This kind of reassurance and sound advice gave me faith that the guides that appeared in my dreams had things under control, even if “I” didn’t. The messengers often exhibited great patience. Various characters appeared to teach me things, explain things, show me things. Some of them I knew, others were strangers to me in this life, but so familiar. One night I was placed in a literal waiting room at the center of the earth. I was waiting for my turn to tour the vineyards outside this glass-walled room. I noticed the sun coming through the vines at a funny angle and a woman explained to me that I was in “the land where the sun never sets.” Eager to get out there and explore, I asked her when it would be my turn and she replied that a woman was making me a special skirt at the moment. I understood that it would be my turn when the skirt was complete, when I was properly, ritually clothed. I settled in without anxiety, understanding now the protocols.


Sometimes these guides acted with great impatience. Often, they handled me forcefully or pushed me into situations and sensations that I needed to feel in order to understand something about myself. One night a yoga teacher of mine appeared in my dream. She looked me straight in the eye and said with intensity, “Get lit.” And I knew she meant “lit” from within.


I was undergoing an internal process that was operating by its own intelligence. Much like pregnancy.


My body was in charge and it had an infallible sense of timing. I was kept apprised of developments (so to speak) through the mythic landscape of my own dreams.


One of my greatest guides on this path, Carl Jung wrote,

“Whoever speaks in primordial images speaks with a thousand voices; he enthralls and overpowers, while at the same time he lifts the idea he is seeking to express out of the occasional and the transitory into the realm of the ever enduring. He transmutes our personal destiny into the destiny of mankind, and evokes in us all those beneficent forces that ever and anon have enabled humanity to find a refuge from every peril and to outlive the longest night.” (C.G. Jung, “On the Relation of Analytical Psychology of Poetry,” 1922. In CW 15: The Spirit in Man, Art and Literature. P.129)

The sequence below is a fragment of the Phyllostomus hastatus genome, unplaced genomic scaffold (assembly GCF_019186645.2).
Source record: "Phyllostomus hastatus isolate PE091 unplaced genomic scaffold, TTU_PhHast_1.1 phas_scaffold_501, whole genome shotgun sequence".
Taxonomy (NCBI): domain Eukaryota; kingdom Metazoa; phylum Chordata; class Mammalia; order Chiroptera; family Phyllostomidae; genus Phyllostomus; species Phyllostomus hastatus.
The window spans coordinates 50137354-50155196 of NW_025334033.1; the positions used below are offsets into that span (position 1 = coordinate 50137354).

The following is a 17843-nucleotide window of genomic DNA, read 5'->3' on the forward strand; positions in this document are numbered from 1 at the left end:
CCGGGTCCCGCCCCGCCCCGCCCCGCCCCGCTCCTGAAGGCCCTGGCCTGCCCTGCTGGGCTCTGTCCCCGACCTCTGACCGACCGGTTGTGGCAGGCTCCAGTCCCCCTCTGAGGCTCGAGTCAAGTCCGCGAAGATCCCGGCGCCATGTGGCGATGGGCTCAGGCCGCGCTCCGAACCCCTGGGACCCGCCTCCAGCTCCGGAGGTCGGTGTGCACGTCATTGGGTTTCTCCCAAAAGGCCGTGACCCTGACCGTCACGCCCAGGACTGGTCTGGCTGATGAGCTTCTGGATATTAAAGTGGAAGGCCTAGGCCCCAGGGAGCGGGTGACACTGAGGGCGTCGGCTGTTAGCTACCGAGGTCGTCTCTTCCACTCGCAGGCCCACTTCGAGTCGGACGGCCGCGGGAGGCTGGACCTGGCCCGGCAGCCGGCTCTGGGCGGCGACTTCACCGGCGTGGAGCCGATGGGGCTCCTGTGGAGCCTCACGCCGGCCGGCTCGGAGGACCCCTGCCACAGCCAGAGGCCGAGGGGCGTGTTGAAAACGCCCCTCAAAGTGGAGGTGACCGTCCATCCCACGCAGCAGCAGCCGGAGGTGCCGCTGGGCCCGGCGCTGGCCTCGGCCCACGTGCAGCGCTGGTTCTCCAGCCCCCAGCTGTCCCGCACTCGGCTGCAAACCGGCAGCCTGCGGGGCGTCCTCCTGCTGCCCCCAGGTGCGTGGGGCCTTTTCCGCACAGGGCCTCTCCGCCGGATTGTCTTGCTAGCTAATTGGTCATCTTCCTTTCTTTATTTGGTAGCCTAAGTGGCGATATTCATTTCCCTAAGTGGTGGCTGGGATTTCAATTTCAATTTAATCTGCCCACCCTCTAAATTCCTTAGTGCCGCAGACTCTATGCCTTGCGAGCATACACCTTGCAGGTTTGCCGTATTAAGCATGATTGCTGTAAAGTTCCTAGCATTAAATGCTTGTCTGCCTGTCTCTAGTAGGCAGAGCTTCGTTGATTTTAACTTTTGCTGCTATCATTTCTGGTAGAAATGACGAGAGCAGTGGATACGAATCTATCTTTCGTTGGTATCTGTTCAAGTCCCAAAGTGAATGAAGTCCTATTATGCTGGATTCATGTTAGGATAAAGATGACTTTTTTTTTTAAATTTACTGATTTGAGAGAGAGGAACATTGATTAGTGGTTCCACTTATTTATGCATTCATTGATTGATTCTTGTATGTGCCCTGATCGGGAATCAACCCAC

I’ve been dreaming as an active practice for nearly four years now and I’ve found dreams to be a means to unlock worlds within. I’ve found direct routes to my own unconscious and the collective unconscious–that dark place of primal intelligence; a place that disappears in the blinding light of rational intellect that dominates our culture. In my own life, working with dreams has forced me to become comfortable with the language–verbal and visual–of the unconscious, of the irrational, mythic and poetic. Working with them has awakened my imagination and reacquainted me with my intuition. It is possible, I’ve found, to wake up to the medicine dreams are offering. Today, I navigate my life and make decisions with the help of dreams.


The dreams were there for me from the beginning, but it took a change of heart to bring them out of the dark and into the light. I decided to engage them, to respond to them, and they reciprocated. I might have spent my entire life receiving dreams sporadically, passively, casually, if I’d allowed myself to remain in a state of fear and awe.


He transmutes our personal destiny into the destiny of mankind…There is no doubt in my mind that dreams can be a precious and powerful tool for personal growth. But, this still ignores their use as a tool of divination and healing for the community at large. Any culture—ancient and indigenous—that respects and listens to the wisdom in dreams makes use of them for both personal and communal intelligence. This is where I am now in my own practice: I’m beginning to ask for dreams that will illuminate some aspect of the culture or our collective future that might need to be seen; and I’m looking for ways to share these dreams in a meaningful way so that they can be of use.Morpheus, guru…Are you listening?

In the final installment in this series of essays, I’ll offer suggestions and tips for embarking on a personal dream practice, and encouragement for why this is critical to our collective future.